Pointing out that what truly makes Ikoi-no-Ie (literally “house of rest”) a House of Rest is the fact that the hospital is run based on our conviction of faith, he emphasized that the most important thing is to continue to inherit and develop the enthusiasm and faith of successive predecessors—who have played a part in universal salvation to respond to Oyasama’s parental desire for single-hearted salvation—without being swayed by the current of the times or the changes in society.

Also, mentioning that the hospital marked a new chapter in its history when it was relocated from its original site to the Oyasato-yakata building-complex, which is intended to help us melt into the mind of the Parent and savor the joyous harmony of the Parent and children, he said: “The important thing is to connect our minds with the mind of God the Parent and Oyasama, make a sincere effort to straightforwardly follow Her Divine Model, and internalize the teachings by implementing them in the course of daily life. That is to say, our mission is to impart the joy of faith to those who stay at Ikoi-no-Ie for medical treatment. . . . We must critically reflect on ourselves with regard to everything, always using the teachings as our dependable guide.”

Furthermore, saying that we are in the middle of the season leading up to the 130th Anniversary of Oyasama, he asked those concerned with the hospital to exert their efforts to make Ikoi-no-Ie Hospital an indispensable place where people who are beset by illness and return to the Home of the Parent can feel a sense of security and joy at being at their original home, thereby regaining health in body and mind and discovering the hope to live the Joyous Life.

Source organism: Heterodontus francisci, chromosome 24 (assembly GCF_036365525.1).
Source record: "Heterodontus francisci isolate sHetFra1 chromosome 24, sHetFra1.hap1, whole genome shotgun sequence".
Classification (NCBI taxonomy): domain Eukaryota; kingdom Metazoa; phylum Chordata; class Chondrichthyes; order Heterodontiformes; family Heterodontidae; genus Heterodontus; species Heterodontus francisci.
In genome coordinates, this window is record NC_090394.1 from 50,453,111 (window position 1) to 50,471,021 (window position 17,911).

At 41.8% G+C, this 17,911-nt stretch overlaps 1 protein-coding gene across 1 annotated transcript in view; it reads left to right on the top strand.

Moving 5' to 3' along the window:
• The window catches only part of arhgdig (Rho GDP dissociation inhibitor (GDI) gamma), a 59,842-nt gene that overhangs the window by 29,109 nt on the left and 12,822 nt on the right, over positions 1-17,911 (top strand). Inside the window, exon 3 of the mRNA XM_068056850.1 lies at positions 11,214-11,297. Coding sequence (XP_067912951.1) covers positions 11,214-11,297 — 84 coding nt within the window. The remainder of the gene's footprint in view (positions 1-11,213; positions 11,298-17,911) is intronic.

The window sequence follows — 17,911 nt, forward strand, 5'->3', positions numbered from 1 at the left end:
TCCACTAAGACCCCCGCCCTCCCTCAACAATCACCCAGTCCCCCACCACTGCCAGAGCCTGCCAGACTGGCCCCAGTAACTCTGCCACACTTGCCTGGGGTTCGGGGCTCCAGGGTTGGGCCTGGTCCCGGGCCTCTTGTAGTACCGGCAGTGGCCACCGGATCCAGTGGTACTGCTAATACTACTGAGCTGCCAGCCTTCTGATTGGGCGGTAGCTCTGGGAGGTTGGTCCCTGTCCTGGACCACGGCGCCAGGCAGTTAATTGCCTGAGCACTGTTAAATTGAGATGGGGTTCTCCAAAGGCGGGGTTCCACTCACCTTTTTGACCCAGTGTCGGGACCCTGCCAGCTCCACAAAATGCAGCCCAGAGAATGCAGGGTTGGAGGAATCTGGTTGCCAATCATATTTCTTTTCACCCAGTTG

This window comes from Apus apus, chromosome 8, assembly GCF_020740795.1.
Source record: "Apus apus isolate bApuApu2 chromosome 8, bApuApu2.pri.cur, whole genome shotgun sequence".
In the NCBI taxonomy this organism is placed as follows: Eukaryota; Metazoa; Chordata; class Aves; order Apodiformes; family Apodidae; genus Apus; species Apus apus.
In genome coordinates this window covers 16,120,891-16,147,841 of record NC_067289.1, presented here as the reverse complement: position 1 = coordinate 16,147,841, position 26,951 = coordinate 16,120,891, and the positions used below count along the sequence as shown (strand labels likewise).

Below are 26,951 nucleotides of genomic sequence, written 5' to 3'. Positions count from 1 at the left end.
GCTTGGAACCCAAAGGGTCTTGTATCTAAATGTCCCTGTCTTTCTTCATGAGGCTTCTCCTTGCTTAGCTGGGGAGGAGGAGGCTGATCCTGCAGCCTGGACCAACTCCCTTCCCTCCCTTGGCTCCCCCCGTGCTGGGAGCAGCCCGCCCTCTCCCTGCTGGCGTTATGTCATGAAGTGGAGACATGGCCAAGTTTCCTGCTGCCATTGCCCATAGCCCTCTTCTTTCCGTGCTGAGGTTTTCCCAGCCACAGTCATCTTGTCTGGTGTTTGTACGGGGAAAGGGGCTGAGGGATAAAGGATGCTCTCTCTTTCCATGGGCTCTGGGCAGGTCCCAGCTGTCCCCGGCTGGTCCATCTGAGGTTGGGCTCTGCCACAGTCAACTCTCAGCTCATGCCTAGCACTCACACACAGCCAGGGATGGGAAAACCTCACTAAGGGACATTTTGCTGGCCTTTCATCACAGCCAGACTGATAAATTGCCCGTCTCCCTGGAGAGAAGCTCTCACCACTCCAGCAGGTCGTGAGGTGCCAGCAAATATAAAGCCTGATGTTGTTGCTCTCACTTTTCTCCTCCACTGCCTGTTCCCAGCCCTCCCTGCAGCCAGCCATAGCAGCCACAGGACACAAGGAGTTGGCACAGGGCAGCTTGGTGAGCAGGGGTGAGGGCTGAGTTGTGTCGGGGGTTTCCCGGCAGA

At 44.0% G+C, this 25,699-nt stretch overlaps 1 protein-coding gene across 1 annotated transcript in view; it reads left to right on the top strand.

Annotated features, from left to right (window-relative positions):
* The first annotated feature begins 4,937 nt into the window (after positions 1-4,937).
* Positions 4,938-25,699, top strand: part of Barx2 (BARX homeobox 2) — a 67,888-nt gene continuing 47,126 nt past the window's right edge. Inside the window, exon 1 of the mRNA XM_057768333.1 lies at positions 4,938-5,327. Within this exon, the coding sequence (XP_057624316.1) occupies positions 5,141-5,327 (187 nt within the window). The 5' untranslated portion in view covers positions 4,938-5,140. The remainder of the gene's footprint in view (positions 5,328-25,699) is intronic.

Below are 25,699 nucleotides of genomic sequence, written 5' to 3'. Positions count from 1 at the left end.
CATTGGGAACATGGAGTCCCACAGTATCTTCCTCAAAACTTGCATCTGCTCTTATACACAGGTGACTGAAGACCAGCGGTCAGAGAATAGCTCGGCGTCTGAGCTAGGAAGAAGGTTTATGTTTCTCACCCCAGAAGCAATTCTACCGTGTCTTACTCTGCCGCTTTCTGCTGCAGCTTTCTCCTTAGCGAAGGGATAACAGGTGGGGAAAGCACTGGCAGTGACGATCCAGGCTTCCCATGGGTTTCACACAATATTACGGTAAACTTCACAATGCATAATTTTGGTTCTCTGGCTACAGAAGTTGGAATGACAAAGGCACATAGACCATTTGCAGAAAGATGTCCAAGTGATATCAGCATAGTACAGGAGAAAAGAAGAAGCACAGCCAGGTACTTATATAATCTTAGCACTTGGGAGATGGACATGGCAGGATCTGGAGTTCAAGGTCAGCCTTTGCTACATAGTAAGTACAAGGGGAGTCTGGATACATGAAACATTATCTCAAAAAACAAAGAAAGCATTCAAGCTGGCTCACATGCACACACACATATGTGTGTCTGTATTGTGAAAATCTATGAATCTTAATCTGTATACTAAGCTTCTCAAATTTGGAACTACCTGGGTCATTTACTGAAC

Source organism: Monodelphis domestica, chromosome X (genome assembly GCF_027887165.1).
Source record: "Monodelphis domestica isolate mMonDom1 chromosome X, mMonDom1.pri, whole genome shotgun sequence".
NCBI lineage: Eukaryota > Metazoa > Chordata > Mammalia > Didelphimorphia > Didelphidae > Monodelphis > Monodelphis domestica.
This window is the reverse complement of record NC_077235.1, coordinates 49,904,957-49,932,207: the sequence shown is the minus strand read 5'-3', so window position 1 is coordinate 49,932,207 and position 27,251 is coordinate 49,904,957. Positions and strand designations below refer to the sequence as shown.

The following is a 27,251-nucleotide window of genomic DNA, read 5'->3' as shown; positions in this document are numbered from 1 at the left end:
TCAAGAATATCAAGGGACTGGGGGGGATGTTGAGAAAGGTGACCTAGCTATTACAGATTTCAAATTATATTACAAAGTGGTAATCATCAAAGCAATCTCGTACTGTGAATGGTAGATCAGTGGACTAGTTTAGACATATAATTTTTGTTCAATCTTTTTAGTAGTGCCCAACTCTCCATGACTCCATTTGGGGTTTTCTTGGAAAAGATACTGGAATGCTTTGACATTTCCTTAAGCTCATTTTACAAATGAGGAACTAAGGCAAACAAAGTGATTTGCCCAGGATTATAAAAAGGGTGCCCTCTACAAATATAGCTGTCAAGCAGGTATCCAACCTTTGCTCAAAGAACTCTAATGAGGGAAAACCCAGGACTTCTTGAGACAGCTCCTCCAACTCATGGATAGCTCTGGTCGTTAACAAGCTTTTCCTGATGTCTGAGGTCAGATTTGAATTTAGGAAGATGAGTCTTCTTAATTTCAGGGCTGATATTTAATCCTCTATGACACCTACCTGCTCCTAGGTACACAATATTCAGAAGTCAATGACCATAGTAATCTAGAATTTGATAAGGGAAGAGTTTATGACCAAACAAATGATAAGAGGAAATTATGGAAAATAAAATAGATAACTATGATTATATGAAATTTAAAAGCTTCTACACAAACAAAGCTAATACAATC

Before concluding his address, he said: “Ikoi-no-Ie Hospital is not merely a well-equipped medical facility that provides advanced medical care. Let all of us join our efforts to realize its ideal and draw closer to the mind of Oyasama, who is working to hasten world salvation.”

In response to the Shinbashira’s address, Tenri Yorozu-sodansho Foundation Executive Director Ichiro Yokoyama expressed his gratitude to the Shinbashira on behalf of the participants. A reception was then held at the assembly hall on the fifth floor of the Outpatient Center.

Ikoi-no-Ie Inpatient Center
The newly constructed Inpatient Center consists of the east and west wings, both of which are located to the north of the Outpatient Center, which was opened in 2006. The construction was proposed due to the concern that the former Inpatient Center in West Right Wings 2 and 3 of the Oyasato-yakata building-complex was both aging after 47 years of use and crowded because of a rapid increase in the number of inpatients.

The new Impatient Center is built of reinforced concrete (partly steel). The west wing has 10 stories above ground and one below, whereas the east wing has five stories above ground. The building occupies 11,014 square meters (118,600 ft2), and its total floor space is 36,145 square meters (389,100 ft2). It is a 512-bed facility that includes 111 private bedrooms as well as double and quad bedrooms, all of which are arranged facing an atrium that helps to fill the bedrooms with natural light. The entrance is on the east side of the first floor of the east wing, which has a connecting bridge on the fourth floor to access the Outpatient Center.

The west wing houses a 15-bed emergency room on the first floor and 10 operating rooms on the second floor, all of which are designed to maximize space to serve their purposes. One of the operating rooms is a hybrid operating room equipped with a high-end fluoroscopy system. There are a total of 10 elevators in the building including the ones for carrying a stretcher and for emergency use.

The original Inpatient Center with 815 beds is to be partly renovated and continues to be used as an approximately 300-bed facility that includes a palliative care unit as well as the hospital’s administrative office.